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Is Bigger, Better? Exploring U.S. News Graduate Education Program Rankings and Internet Characteristics

  • Z. W. TaylorEmail author
  • Joshua Childs
  • Ibrahim Bicak
  • Izzat Alsmadi
Article
  • 8 Downloads

Abstract

University ranking systems influence a wide range of educational stakeholders, including students, faculty members, and campus administrators. Of these ranking systems, the U.S. News & World Report ranking of colleges and universities has been the subject of much research. However, little research has examined specific U.S. News disciplinary rankings (such as graduate education) and whether Internet characteristics—such as the popularity of an institutional website—contributes to such a ranking. This study examines relationships between Internet characteristics, institutional characteristics, and the ranking of 69 of the top graduate education programs per U.S. News & World Report 2018 rankings. This examination sought to understand which U.S. News criteria best predicts ranking and whether Internet and institutional characteristics are better predictors of ranking. Regarding U.S. News ranking criteria, results suggest peer assessment best predicts graduate education program ranking. Regarding Internet and institutional characteristics, results suggest institutions with larger endowments (p = 0.01) and smaller websites (p = 0.05) enjoy better rankings. Considering all U.S. News criteria alongside Internet and institutional characteristics, doctoral admission rates (t = 3.30, p = 0.00) and funded research per faculty member (t = − 4.89, p = 0.00) best predict ranking, but the size (t = 2.61, p = 0.01) and popularity (t = − 2.88, p = 0.00) of an institution’s website also strongly predicts ranking. Implications for theory and future research are addressed.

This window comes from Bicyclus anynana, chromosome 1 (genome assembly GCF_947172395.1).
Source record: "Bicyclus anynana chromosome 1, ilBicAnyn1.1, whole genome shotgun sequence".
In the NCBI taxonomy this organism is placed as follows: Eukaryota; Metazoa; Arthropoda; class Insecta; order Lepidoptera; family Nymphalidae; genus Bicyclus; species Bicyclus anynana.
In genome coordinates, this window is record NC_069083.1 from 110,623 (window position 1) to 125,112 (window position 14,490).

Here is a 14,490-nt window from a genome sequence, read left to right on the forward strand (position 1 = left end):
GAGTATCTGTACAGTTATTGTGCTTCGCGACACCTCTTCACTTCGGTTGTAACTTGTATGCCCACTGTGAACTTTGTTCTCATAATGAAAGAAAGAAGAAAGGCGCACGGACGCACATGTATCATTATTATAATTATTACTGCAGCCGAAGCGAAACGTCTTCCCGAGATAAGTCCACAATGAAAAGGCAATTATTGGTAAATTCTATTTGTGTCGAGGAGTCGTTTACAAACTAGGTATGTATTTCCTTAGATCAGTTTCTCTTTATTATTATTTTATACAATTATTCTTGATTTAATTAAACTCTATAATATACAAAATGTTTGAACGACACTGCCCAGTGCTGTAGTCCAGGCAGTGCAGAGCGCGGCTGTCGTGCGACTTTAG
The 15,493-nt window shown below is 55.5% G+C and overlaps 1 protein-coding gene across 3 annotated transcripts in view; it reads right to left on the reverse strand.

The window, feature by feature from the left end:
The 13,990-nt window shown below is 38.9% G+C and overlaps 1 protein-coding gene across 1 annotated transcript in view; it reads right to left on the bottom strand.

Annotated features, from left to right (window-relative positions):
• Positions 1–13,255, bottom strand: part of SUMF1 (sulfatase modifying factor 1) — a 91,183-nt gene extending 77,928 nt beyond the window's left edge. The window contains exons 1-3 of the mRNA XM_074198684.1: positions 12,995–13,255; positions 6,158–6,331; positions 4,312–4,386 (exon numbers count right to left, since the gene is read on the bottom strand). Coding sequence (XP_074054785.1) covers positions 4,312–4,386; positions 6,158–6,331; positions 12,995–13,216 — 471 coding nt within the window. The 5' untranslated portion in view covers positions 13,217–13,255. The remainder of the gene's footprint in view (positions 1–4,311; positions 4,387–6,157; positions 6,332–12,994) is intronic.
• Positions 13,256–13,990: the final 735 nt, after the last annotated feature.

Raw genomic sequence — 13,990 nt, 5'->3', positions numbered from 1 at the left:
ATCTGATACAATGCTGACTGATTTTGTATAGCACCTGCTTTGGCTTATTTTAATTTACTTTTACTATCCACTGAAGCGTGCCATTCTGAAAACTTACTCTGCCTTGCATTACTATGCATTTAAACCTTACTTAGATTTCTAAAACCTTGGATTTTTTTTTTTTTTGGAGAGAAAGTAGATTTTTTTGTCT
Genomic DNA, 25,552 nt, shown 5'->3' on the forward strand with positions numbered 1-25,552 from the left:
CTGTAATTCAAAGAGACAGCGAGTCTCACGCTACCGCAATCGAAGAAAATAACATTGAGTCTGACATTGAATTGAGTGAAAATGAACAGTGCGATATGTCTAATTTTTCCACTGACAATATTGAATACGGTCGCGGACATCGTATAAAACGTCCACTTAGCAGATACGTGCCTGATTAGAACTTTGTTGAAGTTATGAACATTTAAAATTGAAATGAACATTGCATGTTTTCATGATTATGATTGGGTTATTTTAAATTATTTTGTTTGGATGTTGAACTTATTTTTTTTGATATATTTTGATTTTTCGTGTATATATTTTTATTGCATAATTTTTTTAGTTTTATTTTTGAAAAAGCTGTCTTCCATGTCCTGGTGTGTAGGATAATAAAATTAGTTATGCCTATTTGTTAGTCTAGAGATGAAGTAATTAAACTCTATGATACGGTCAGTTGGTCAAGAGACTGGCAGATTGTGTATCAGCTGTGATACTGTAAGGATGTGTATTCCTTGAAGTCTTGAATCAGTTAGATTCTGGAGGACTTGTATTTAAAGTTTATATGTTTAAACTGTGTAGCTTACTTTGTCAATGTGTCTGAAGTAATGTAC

Keywords

U.S. News & World Report rankings College and university ranking systems Web metrics Internet characteristics Institutional websites 

Notes

Funding

There was no funding to support this study.

Compliance with Ethical Standards

Conflict of interest

All the authors declared that they have no conflict of interest.

Ethical Approval

This article does not contain any studies with human participants or animals performed by any of the authors.

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Copyright information

© Springer Nature B.V. 2019

Authors and Affiliations

  1. 1.The University of Texas at AustinAustinUSA
  2. 2.Texas A&M University, San AntonioSan AntonioUSA

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